There are plenty of things for which you can criticise Luiz Felipe Scolari, most recently of Palmeiras, especially over the last few years as he’s refused (or has been unable) to adapt to modern football practices in tactics or training. But you cannot ignore the sizable trophy cabinet of a man who lead Brazil to our fifth World Cup title back in 2002, and won more trophies than we could care to count on three different continents over a nearly four-decade-long career.
He is the definition of a man-management head coach — simple, conservative tactics, strong personal influence and motivation.
It is therefore rather ironic that it were his latter qualities that got him into trouble back in 2008, when he was appointed Chelsea head coach, as he reflected in a recent interview in the Guardian. Then again, those Chelsea teams were almost as famous for “player power” as for winning.
“Chelsea had some problems with injuries, some problems in the team. I had a form of leadership that clashed with one or two players: Anelka and Drogba.
“Our medical department thought we should let Drogba go and recover [from surgery] in Cannes, in the middle of summer. I thought he should stay in London. I would also like to go to Cannes in the middle of summer. I’d stay there for a month, two months, enjoying myself.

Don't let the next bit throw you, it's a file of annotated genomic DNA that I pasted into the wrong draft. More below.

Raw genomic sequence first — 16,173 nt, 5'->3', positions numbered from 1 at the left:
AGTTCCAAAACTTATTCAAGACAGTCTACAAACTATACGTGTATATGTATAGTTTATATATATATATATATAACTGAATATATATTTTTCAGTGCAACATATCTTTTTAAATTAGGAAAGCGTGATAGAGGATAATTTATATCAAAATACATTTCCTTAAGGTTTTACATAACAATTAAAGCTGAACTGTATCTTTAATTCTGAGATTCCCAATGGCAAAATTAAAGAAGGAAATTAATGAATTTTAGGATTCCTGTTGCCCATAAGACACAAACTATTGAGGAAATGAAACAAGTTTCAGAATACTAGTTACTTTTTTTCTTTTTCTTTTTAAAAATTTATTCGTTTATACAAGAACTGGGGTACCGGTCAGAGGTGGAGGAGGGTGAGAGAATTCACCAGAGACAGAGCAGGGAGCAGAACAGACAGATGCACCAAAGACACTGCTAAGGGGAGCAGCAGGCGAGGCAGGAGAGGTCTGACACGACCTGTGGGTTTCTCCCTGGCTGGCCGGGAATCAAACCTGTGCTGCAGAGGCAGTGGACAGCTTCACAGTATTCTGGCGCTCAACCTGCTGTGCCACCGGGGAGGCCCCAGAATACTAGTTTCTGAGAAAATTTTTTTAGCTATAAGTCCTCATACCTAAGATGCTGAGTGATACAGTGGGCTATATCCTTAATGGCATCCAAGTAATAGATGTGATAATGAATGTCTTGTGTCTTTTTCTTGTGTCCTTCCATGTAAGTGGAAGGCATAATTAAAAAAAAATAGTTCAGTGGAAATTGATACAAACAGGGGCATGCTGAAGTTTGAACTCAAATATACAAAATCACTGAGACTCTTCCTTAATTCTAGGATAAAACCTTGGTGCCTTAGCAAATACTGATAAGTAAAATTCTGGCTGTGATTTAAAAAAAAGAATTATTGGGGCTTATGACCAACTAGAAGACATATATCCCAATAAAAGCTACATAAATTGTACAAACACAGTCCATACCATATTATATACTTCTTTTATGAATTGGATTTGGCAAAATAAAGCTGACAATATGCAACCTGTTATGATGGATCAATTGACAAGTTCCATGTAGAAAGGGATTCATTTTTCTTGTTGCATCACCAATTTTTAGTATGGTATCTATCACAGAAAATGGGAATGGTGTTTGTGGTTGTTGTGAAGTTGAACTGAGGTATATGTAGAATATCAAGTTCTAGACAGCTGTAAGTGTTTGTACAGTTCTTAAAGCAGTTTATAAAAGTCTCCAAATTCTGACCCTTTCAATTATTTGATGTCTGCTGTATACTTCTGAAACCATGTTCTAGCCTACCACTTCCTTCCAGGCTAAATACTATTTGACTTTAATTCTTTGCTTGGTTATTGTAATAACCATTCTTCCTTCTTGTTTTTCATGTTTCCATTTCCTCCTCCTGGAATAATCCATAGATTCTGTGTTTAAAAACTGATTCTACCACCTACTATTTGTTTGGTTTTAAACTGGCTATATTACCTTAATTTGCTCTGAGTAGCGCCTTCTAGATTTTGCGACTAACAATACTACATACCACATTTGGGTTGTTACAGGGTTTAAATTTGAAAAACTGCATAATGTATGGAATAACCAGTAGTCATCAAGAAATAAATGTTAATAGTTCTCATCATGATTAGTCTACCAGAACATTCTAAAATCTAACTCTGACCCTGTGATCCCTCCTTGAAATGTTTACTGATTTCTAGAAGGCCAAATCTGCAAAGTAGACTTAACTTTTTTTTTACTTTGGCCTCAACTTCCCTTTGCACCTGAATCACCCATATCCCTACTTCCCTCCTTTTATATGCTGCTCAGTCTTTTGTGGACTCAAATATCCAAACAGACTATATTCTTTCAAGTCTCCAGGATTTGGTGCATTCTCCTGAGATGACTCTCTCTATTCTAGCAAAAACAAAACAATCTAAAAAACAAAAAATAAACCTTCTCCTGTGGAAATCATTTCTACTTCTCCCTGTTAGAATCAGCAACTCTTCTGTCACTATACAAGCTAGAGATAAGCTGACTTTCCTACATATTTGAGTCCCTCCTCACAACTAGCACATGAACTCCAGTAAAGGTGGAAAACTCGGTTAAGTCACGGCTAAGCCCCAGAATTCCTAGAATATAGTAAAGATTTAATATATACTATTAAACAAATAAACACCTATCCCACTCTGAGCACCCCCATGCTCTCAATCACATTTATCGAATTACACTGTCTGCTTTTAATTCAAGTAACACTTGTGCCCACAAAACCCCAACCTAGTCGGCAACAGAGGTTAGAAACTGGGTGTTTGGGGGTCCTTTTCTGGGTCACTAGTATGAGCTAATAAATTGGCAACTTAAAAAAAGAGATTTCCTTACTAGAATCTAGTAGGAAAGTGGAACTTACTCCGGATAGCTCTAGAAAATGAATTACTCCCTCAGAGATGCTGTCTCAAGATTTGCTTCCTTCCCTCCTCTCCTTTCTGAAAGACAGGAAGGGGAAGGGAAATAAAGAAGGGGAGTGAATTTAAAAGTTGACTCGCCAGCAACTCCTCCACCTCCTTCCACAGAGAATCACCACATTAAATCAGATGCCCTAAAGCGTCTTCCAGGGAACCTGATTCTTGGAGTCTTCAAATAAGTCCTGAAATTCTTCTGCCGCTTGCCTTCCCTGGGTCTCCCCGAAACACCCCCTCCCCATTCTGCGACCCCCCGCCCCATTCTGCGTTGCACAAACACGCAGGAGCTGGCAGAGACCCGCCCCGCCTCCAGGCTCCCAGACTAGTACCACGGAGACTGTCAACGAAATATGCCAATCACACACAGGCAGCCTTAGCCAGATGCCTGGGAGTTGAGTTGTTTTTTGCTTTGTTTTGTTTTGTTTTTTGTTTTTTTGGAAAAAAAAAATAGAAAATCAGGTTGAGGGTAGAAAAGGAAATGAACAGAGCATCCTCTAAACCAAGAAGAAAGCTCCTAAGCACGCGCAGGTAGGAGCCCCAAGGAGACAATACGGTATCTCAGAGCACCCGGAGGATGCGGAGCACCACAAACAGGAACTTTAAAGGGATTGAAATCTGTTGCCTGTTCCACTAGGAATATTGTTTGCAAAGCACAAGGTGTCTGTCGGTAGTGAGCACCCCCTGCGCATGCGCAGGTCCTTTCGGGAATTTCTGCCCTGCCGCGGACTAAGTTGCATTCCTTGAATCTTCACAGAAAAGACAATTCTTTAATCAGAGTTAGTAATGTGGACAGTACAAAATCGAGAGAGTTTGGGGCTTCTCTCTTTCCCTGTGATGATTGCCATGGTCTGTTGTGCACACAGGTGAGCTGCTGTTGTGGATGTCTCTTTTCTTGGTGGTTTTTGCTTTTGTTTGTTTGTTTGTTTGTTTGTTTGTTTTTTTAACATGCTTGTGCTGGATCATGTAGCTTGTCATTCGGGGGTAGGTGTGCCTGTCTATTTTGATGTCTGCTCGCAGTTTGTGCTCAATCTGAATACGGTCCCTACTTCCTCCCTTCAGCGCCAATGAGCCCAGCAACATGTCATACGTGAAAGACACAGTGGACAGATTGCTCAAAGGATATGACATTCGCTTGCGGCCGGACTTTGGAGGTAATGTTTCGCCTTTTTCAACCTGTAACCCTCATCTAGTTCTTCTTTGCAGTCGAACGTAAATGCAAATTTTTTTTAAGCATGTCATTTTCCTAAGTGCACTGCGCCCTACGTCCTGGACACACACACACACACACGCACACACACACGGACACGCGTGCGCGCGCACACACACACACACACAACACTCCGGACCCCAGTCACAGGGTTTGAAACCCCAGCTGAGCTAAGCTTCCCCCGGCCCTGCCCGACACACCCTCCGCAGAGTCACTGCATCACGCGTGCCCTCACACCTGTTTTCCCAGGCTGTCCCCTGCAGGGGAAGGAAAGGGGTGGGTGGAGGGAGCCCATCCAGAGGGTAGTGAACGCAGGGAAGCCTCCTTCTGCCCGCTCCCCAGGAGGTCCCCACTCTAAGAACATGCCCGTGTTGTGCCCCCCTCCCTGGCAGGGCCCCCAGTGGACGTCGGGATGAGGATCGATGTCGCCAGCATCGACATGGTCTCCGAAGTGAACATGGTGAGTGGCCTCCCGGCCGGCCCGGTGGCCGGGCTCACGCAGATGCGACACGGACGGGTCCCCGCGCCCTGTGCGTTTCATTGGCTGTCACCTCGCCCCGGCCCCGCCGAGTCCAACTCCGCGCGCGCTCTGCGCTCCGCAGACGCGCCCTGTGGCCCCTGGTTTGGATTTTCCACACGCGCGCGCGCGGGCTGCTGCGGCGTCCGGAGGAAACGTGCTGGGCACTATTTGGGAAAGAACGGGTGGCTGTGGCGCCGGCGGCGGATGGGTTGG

“When he came back, I tried to adapt so that Drogba and Anelka could play together. Anelka was the top scorer in the league. We had a meeting and Anelka said: ‘I only play in one position.’ So, there was a bit of a lack of friendship, of respect, of trying to play together with Drogba. They were both great, but someone had to do something different, to get back to help when we lost the ball. That was when it changed a bit.”
This isn’t the first time Scolari has talked about what may have gone wrong for him at Chelsea, and he’s usually reflected on these events fairly harshly — and understandably so. After all, he was sacked just eights months after his appointment.
But these days, at age 71, Big Phil looks back more with the sense of an opportunity lost, rather than an opportunity taken away. After all, the very next season, Carlo Ancelotti, another manager known more for his man-management than his tactics or training, would find a way to make it work despite all the egos — and in a record-breaking manner with both Drogba and Anelka starting 40 games (31 each in the Premier League).
“But we’ve met since then, me and Drogba. The last time was in Russia in 2018. We spoke openly about it. There wasn’t any ill intention from him or Anelka. But it happened and I lost out on one of the great chances of my life.”
Despite his advancing age and recent poor results, Felipão is not yet ready to call it a day. In fact, he’s looking to improve and learn and enter his fifth decade in management with a renewed sense of purpose, wherever that may come.
“I’ve watched the Premier League. I’ve watched games in Brazil. I’ve had time to examine the games, examine teams and the goals that have been scored. I’ll come back better than I was before.”
-Luiz Felipe Scolari; source: Guardian